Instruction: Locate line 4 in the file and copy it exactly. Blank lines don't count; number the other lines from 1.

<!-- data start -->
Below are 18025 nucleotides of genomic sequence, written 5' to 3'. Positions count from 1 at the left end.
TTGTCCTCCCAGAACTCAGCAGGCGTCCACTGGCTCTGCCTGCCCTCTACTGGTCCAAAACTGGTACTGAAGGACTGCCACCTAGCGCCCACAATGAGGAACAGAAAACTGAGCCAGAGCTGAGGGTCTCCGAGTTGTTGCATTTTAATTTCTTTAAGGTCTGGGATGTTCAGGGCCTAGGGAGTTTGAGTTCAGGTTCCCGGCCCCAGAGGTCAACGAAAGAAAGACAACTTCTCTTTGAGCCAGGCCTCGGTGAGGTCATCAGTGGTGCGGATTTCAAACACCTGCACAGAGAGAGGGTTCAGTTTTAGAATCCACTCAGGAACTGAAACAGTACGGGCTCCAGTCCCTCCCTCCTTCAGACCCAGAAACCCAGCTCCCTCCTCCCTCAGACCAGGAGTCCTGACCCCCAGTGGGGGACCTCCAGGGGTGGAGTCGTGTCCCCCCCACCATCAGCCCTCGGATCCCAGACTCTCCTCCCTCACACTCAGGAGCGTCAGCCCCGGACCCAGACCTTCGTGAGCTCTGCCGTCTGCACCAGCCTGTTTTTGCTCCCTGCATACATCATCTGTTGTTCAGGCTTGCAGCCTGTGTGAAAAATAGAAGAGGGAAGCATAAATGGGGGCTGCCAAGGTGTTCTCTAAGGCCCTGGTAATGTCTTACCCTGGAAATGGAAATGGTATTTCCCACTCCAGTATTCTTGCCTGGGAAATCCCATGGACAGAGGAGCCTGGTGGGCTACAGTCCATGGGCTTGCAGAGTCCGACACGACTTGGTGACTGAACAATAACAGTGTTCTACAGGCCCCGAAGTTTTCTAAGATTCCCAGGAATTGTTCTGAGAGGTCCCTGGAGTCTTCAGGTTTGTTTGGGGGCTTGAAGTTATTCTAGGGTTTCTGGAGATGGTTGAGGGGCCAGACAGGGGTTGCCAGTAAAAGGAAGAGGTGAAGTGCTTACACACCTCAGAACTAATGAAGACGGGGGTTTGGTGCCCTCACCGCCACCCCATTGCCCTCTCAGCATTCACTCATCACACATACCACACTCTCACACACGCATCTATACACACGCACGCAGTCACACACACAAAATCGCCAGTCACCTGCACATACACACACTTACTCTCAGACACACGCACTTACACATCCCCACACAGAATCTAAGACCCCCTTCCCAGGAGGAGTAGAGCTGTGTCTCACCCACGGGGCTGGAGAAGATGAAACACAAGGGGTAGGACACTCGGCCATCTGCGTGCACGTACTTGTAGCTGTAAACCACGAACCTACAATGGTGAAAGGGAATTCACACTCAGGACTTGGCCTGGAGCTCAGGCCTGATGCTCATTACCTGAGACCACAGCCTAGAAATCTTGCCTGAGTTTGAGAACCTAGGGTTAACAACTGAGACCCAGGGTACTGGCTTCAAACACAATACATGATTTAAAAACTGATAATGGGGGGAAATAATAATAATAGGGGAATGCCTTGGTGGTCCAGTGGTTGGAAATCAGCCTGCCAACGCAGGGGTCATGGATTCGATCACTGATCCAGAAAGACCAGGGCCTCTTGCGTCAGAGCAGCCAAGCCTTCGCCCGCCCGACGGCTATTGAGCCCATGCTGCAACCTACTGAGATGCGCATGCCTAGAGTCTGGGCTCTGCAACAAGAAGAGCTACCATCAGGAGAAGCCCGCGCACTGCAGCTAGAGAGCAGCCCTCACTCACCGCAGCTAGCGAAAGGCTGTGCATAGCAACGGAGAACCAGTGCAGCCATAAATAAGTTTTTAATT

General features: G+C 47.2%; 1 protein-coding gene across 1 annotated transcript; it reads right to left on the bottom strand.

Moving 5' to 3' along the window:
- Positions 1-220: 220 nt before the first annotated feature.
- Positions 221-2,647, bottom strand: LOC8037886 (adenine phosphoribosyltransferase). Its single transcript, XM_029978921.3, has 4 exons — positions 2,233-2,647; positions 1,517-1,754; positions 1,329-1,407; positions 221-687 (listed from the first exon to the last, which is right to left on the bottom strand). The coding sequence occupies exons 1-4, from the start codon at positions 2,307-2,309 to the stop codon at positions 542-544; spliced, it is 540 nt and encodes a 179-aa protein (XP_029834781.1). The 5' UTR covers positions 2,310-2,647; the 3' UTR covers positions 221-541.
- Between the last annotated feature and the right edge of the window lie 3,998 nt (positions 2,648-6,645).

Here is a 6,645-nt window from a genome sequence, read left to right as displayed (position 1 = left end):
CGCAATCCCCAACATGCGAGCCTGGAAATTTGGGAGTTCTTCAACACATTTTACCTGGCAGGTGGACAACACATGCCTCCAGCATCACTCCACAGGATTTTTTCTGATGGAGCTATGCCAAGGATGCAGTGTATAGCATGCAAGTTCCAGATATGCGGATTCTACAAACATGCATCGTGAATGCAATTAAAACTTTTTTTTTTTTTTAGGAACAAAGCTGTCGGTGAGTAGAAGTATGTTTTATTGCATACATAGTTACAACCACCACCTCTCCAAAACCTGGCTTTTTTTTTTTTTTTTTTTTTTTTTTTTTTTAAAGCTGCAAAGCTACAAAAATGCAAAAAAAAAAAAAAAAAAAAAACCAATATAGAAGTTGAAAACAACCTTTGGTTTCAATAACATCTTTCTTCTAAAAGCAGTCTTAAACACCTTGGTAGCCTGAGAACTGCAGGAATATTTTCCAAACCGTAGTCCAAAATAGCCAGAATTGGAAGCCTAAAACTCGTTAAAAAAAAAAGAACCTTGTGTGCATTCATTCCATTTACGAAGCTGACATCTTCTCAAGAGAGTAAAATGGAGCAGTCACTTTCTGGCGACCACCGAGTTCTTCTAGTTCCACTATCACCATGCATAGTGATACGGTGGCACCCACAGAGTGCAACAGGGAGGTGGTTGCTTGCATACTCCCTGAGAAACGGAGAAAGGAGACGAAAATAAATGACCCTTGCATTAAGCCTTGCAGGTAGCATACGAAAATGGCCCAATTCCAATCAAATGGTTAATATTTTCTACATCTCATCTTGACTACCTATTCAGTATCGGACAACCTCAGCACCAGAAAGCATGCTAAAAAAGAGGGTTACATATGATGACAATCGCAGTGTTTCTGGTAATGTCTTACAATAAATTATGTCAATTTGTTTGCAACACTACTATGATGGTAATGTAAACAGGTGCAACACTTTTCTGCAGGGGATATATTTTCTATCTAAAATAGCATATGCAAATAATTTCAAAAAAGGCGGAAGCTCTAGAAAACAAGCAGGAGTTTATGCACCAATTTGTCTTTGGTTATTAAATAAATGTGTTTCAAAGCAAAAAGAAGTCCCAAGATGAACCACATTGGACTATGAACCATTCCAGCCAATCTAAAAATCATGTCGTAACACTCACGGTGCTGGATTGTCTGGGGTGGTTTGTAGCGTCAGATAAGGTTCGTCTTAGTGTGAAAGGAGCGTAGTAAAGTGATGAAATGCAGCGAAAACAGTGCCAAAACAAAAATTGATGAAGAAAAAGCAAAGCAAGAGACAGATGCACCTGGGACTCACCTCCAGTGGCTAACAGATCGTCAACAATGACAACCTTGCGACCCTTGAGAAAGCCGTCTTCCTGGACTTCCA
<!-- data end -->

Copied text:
Moving 5' to 3' along the window: